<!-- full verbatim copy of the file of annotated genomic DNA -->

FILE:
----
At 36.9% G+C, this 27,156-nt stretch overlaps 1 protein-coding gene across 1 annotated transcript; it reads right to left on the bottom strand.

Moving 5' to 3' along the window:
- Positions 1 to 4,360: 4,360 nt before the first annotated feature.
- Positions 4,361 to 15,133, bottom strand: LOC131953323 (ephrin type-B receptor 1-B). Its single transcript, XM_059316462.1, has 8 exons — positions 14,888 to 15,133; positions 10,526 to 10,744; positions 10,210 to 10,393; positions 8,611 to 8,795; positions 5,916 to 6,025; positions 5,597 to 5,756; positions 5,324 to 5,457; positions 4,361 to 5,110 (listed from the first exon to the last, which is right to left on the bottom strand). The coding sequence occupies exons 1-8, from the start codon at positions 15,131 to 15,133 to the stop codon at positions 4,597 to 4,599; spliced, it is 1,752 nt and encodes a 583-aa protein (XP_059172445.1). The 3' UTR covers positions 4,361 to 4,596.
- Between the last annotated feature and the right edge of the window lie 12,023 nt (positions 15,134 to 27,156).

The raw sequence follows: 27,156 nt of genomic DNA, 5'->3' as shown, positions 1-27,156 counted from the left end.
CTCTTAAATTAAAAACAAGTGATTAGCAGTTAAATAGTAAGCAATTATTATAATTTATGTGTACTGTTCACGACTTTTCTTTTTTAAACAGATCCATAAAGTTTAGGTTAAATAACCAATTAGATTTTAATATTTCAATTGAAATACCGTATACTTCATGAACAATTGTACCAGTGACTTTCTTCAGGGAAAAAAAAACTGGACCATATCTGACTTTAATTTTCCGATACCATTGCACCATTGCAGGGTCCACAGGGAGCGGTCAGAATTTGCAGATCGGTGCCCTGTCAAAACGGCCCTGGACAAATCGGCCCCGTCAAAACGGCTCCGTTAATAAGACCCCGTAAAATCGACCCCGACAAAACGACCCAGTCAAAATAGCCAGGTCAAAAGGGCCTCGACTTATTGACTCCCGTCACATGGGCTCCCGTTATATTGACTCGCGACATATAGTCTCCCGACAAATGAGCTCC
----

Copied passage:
At 36.9% G+C, this 27,156-nt stretch overlaps 1 protein-coding gene across 1 annotated transcript; it reads right to left on the bottom strand.

Moving 5' to 3' along the window:
- Positions 1 to 4,360: 4,360 nt before the first annotated feature.
- Positions 4,361 to 15,133, bottom strand: LOC131953323 (ephrin type-B receptor 1-B). Its single transcript, XM_059316462.1, has 8 exons — positions 14,888 to 15,133; positions 10,526 to 10,744; positions 10,210 to 10,393; positions 8,611 to 8,795; positions 5,916 to 6,025; positions 5,597 to 5,756; positions 5,324 to 5,457; positions 4,361 to 5,110 (listed from the first exon to the last, which is right to left on the bottom strand). The coding sequence occupies exons 1-8, from the start codon at positions 15,131 to 15,133 to the stop codon at positions 4,597 to 4,599; spliced, it is 1,752 nt and encodes a 583-aa protein (XP_059172445.1). The 3' UTR covers positions 4,361 to 4,596.
- Between the last annotated feature and the right edge of the window lie 12,023 nt (positions 15,134 to 27,156).

The raw sequence follows: 27,156 nt of genomic DNA, 5'->3' as shown, positions 1-27,156 counted from the left end.
CTCTTAAATTAAAAACAAGTGATTAGCAGTTAAATAGTAAGCAATTATTATAATTTATGTGTACTGTTCACGACTTTTCTTTTTTAAACAGATCCATAAAGTTTAGGTTAAATAACCAATTAGATTTTAATATTTCAATTGAAATACCGTATACTTCATGAACAATTGTACCAGTGACTTTCTTCAGGGAAAAAAAAACTGGACCATATCTGACTTTAATTTTCCGATACCATTGCACCATTGCAGGGTCCACAGGGAGCGGTCAGAATTTGCAGATCGGTGCCCTGTCAAAACGGCCCTGGACAAATCGGCCCCGTCAAAACGGCTCCGTTAATAAGACCCCGTAAAATCGACCCCGACAAAACGACCCAGTCAAAATAGCCAGGTCAAAAGGGCCTCGACTTATTGACTCCCGTCACATGGGCTCCCGTTATATTGACTCGCGACATATAGTCTCCCGACAAATGAGCTCC